The Art of Shoplifting (Steal This Blog)

September 22, 2015 — 70 Comments

shoplift 3

 

I just shoplifted a few items from Ulta, an overpriced makeup superstore.

Note: I’m not condoning shoplifting, or in fact, instructing any of you to do so.

As a matter of fact, this is a work of fiction.

If you get caught, and pull this article up on your phone to show security officers how you were led astray, they will laugh at you and they might chuck small objects at your head.

UGH. I KNOW some of you snapperheads are going to read this and become inspired to shoplift.

*sigh*

So, some basic rules.

1. Don’t shoplift at a store you frequent. Life is hard enough without having a reputation as the neighborhood klepto.

2. Don’t be greedy! Something small, please. Don’t try to jank a laptop from Best Buy.

3. Don’t boost around other shoppers. They will turn your ass in.

4. When you’re leaving, check to see if someone is following you. If they are, RUN LIKE HELL.

5. Wear shoes that are easy to run in (see # 4)

 

I had the money to buy what I wanted. As a matter of fact, I bought some things as well. That’s actually one of the techniques to avoid getting caught. Make a purchase.

 

So why did I steal?

Because. Like a whole lot of other things I shouldn’t do, I get a high from it.

I’m not a compulsive thief. I’m just GOOD at it. And I get a rush when I shoplift. It appeals to the rebellious punk buried alive inside me. It’s my “fuck you” to the man. (yes, I just said that).

But ever since I had a kid, I rarely shoplift. I don’t want to have to call Little Dude from county lock up to come bail me out.

 

There is honor among thieves.

Never shoplift from a small business which might be struggling to make it. You hit the big, obnoxious retail chains. The added bonus is that employees of corporate-owned businesses are often FORBIDDEN to interfere with your nefarious activities, because corporate is terrified you’ll sue them for assault or some other nonsensical reason. And half the employees don’t give a crap. They’re busy stealing out of the stock room.

 

I learned to shoplift from an expert. When I was in junior high my absolute best friend was Jayce, a white girl who lived outside the projects in a real house. Her older sister, Kelly, five years our senior, was the sister I never had – and my mentor in the art of the five finger discount.

Kelly and Jayce were the two sweetest girls on the planet. Kelly in particular had an angelic quality about her that made everyone adore her. Shoplifting expertise was so incongruous with her outward demeanor, no one ever suspected her.

She was also a heroin junkie, constantly bouncing in and out of methadone programs and rehabs. But that personality of hers – she was just so NICE, people overlooked this glaring flaw of hers. I know I did.

Jayce, who was in my grade, grew breasts one night the summer between elementary school and junior high. So began her foray into the world of bad girl-dom. I was a good girl, a nerd, an A plus student. Running with Jayce and Kelly allowed me to take the occasional trip to the dark side, the side with cigarettes and drinking and Jayce’s stories of the boys who felt her up in her backyard at night.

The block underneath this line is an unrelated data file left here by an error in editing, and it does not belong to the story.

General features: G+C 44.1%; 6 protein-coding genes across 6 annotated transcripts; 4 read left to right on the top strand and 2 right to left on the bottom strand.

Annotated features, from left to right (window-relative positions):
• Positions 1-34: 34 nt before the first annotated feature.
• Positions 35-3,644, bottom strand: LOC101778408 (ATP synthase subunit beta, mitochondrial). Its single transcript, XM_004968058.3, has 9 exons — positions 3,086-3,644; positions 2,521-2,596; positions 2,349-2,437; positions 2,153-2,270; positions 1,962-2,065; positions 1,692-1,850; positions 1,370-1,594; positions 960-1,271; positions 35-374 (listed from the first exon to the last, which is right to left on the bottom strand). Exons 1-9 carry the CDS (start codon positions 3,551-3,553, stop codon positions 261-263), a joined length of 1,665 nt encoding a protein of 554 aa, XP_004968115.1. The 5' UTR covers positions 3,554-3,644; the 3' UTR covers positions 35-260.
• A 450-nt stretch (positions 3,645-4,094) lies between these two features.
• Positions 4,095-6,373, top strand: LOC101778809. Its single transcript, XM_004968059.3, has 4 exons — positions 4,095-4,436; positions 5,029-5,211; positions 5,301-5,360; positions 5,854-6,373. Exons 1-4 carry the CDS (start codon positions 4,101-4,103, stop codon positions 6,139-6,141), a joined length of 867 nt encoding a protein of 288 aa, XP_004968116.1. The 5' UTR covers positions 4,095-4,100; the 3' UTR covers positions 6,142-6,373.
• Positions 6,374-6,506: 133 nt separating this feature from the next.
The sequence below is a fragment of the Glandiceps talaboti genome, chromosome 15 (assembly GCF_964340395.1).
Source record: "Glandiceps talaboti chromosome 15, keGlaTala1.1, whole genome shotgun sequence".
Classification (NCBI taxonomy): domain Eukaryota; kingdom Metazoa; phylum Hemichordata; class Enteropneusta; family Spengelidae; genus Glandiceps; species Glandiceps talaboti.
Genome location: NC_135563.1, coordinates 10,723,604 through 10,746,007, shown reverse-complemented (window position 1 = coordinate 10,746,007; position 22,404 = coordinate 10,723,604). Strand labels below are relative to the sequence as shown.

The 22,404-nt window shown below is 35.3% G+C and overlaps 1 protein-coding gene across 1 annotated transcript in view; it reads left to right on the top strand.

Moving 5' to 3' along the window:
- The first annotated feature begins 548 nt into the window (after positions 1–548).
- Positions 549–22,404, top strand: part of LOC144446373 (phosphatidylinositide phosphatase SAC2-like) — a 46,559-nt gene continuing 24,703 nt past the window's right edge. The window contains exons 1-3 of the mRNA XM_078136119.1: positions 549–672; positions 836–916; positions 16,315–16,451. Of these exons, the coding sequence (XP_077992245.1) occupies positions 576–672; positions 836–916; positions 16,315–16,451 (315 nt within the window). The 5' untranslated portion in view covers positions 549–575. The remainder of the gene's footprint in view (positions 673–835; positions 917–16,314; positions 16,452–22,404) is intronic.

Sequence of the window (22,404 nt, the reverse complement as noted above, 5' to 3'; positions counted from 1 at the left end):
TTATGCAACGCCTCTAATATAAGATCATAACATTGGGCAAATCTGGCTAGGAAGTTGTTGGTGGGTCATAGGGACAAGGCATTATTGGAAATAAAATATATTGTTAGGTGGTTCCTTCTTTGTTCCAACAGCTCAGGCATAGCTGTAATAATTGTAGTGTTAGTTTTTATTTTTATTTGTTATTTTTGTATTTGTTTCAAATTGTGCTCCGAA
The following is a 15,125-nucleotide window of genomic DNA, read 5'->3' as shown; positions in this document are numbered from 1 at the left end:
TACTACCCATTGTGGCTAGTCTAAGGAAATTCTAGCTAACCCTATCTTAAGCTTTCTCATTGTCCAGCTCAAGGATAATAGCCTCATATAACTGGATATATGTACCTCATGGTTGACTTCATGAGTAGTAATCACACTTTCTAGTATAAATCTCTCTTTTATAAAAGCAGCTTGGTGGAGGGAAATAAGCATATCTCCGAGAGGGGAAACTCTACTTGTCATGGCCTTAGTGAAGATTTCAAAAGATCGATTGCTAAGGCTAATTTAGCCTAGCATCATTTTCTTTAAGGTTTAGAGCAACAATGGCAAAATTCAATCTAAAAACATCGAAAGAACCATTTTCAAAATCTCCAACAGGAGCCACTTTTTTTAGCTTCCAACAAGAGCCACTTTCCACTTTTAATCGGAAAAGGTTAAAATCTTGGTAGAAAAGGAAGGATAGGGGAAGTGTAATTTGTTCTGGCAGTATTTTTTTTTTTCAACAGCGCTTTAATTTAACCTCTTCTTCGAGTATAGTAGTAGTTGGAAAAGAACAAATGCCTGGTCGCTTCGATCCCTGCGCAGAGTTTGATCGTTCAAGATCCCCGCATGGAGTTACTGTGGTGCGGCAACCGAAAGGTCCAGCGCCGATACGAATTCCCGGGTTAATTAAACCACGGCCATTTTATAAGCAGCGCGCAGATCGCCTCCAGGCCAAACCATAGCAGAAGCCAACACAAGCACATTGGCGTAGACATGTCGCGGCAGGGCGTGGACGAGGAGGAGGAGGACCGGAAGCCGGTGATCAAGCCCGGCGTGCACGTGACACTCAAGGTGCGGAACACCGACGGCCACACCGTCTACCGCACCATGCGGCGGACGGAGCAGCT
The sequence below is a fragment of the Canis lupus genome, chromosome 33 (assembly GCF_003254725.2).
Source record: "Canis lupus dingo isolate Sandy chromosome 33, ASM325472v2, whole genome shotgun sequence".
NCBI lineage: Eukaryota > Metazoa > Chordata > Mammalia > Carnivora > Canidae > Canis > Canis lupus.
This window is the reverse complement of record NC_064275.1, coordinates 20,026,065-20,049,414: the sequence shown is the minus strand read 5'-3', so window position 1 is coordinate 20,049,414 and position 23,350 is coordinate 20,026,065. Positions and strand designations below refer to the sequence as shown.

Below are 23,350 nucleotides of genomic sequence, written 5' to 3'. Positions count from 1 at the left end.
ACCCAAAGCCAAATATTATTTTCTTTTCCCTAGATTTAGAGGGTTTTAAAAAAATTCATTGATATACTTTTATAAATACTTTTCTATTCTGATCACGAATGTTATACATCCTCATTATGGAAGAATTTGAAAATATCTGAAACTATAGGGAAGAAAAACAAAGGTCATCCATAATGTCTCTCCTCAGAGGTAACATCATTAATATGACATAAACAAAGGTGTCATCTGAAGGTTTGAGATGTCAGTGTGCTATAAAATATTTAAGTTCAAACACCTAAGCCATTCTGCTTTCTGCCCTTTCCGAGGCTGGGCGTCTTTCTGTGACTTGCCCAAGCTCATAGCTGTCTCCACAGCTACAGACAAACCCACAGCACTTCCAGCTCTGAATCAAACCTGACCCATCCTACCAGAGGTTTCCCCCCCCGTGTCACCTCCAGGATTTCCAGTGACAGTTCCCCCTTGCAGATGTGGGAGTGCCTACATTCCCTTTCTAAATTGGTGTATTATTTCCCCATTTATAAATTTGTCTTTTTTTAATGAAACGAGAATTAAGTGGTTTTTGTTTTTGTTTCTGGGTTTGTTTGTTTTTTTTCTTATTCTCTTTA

Every so often I would cut school and take the ferry from Staten Island into Manhattan with Kelly and Jayce. Enormous, crowded, utterly anonymous Manhattan was the perfect setting in which to learn shoplifting techniques. Kelly taught me how to locate the “blind spot” in a department store, where security cameras can’t see you. To use the receipt from a purchase to go back into the store and walk out with the same item, unpaid.

The three of us worked a classic team boost together. Jayce and I would act overtly suspicious, handle lots of merchandise, look furtive. The store detectives would focus all their attention on us, while Kelly would slip through the store unnoticed – liberating merchandise into her oversized tote bag.

She taught me how to go up to the jewelry counter at a department store, and confidently ask to see watches – and then pocket one practically right under the salesperson’s nose. That was one of my favorite moves. I have to punch myself in the face to stop myself from pulling that one in a crowded Nordstrom’s at Christmas time.

 

 

I frequently escaped my noisy five-brother household to sleep at Jayce’s house. My mom would sometimes give me a few dollars so we could buy candy or nail polish the next day. I used to have to sleep with my money in my underwear or else Kelly would steal it to buy drugs. I adored her anyway.

Kelly used to write her parents letters at night, telling them how much she loved them. I can still remember their mom reading them in the morning, rubbing the tears out of her eyes behind her glasses.

I wonder now if she was crying at the emotional content of the letters, or for her daughter’s wasted life. Kelly was a loving daughter, but she was a total delinquent. Her parents owned a little beach house on the Jersey shore, which Kelly used to break into routinely and rob. And leave notes apologizing.

I spent three years in junior high under Kellys’ expert tutelage. I was an avid shoplifter all through college. I hate to write that I’ve never been caught, because even though it’s the truth, I feel as though it will jinx me.

 

Jayce turned into a full-blown bad girl in high school. I was still trying to color inside the lines at that point, and our friendship ended. We never spoke after the ninth grade but we nodded hello to one another every morning, when I passed her outside the high school. All school year long she stood outside with the other reprobates in the morning, smoking cigarettes and weed.

One day, in my junior year of high school, the phone rang. It was Jayce. She hadn’t called my house in years. I knew why she was calling, before she even said it.

Kelly had died. She drowned in the bathtub early one morning, while high on heroin.